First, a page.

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Author Topic: soldering iron  (Read 4986 times)

kayash

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soldering iron
« on: August 13, 2008, 10:12:29 AM »

Hi all,

i'm new here, that looks like a fuckin cool forum.
Just about to buy my first soldering iron ever..woohoo...very emotional. I understand i need one with a really small tip to be able to reach circuit board properly but have a friend who fixed amps and stuff and told me he uses a bigger tip for that...so ideally i'd like to get one where i can change the tip so i can do both...not clear from amazon or ebay which ones let you swap the tips...
any suggestions?

cheers
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Circuitbenders

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Re: soldering iron
« Reply #1 on: August 13, 2008, 12:27:44 PM »

Just about any decent soldering iron will let you change the tips, mainly due to the fact that sooner or later any soldering iron tip will get coated in crap despite your best efforts and will have to be replaced.

I appear to be mainly using one of these at the moment http://www.xytronic.com/pi/p-200pt.htm which has an easily changed tip just by unscrewing the barrell shaft that holds the tip in and sticking in a new one. To be honest i only very rarely change the tip for different projects and mainly use a 1mm chisel tip i think
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kayash

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Re: soldering iron
« Reply #2 on: August 14, 2008, 10:56:02 AM »

hey thanks a lot for that!
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goldenbaby

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Re: soldering iron
« Reply #3 on: December 18, 2008, 05:06:26 AM »

OK, I was fixing a handheld cassette recorder the other day, and it turns out I suck at soldering.  Now that I have assumed full responsibility for doing such a hack job, let me explain.

When soldering, it takes like 5 minutes to melt existing solder points, and the solder isn't very thin when it drops.  Instead, it avoids previous soldering and will roll across the board in a bead, not sticking to any of the traces.  Is this because my soldering iron is only 25W?  That sounds awfully weak to me.  http://www.canadiantire.ca/browse/product_detail.jsp?PRODUCT%3C%3Eprd_id=845524441900243&bmUID=1229576514772

I've had this for like 6 years, and replaced the tip a month ago.
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Circuitbenders

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Re: soldering iron
« Reply #4 on: December 18, 2008, 08:12:49 AM »

well, the iron i use reaches 430 degrees by the link i posted up there. The one you linked to there reaches 250 degrees, which i think might explain taking forever to melt solder.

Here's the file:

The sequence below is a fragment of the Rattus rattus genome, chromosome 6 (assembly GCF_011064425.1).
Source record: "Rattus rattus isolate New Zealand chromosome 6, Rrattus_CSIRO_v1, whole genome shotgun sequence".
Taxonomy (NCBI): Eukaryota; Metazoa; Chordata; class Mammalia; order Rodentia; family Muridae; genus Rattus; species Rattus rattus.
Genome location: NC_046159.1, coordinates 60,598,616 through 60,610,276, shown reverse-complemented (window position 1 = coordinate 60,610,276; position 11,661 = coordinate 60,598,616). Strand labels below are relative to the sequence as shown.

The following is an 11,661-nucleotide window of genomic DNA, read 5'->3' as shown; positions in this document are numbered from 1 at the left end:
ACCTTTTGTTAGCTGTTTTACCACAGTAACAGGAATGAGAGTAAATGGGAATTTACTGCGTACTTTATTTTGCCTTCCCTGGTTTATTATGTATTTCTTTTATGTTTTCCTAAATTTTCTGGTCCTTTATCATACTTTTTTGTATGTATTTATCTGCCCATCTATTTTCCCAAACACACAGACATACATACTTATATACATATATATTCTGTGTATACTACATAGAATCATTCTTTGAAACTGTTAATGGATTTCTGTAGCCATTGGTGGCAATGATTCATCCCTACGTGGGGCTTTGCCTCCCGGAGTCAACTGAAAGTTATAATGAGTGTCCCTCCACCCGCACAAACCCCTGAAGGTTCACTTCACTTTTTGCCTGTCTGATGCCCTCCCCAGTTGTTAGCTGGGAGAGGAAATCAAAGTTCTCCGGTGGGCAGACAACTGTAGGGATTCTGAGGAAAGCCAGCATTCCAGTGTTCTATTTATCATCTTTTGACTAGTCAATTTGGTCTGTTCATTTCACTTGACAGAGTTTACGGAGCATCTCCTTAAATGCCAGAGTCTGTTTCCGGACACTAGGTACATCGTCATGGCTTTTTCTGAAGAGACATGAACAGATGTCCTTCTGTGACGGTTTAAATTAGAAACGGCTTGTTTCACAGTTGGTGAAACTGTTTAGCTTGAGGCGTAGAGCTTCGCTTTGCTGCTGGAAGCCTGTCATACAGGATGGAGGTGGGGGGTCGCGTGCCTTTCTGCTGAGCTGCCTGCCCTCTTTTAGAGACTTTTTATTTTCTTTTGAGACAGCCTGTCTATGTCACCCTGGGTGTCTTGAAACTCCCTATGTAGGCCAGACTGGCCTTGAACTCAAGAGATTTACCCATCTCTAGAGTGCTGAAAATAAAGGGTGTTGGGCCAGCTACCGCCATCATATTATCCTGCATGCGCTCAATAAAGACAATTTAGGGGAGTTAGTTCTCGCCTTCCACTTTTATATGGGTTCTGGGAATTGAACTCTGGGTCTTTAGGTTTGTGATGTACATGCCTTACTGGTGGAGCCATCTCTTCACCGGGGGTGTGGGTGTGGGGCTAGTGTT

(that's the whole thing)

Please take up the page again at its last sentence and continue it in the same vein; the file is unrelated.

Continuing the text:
The other problem you might have with a cheap iron is that it'll be unable to actually sustain the temperature on the tip. Anything it touches will act as a kind of heat sink and pull heat from the iron. On a cheap one it'll take a while for the temperature to get back up to a usable level, if it ever does.

Solder should never 'stick to any of the traces' if you dropped it on the board. On a decent solder joint you have to heat the component or wire being soldered first and then flow the solder onto the joint rather than the iron.

Probably the most important advice i can give to anyone in circuitbending is to get a DECENT soldering iron and spend half an hour just soldering stuff together and learning how to use it properly before working on anything. Cheap irons really are a false economy.
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computer at sea

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Re: soldering iron
« Reply #5 on: December 18, 2008, 05:39:10 PM »

Probably the most important advice i can give to anyone in circuitbending is to get a DECENT soldering iron

AbsoLUTEly.

I just finally got rid of my craptastic Radio Shack iron that I've been using for the last two years and upgraded to a Weller WLC 100, which I highly recommend.  It's on the low end of the spectrum of nice irons, but I've been very happy with it.  The tip it ships with is a bit chunky so I swapped it for a ST-7 tip which works great for small stuff.



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goldenbaby

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Re: soldering iron
« Reply #6 on: December 19, 2008, 05:14:54 AM »

Thanks guys.  I'll trying looking for more heat.  This one takes about 15 minutes to heat up, which is probably, like you said, the reason heat disappears from the tip so easily.  Gonna do a little bit of searching and hope I don't buy a supposedly great iron by a trashy brand name.  I thought Mastercraft was a good brand, but I guess it's not (or this iron itself isn't good).
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Gordonjcp

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Re: soldering iron
« Reply #7 on: December 20, 2008, 05:32:30 PM »

15 minutes for a 25-watt iron to heat up?  It's either knackered, or you're using a 240V iron on 110V mains.

It should be ready to use within a couple of minutes at most.
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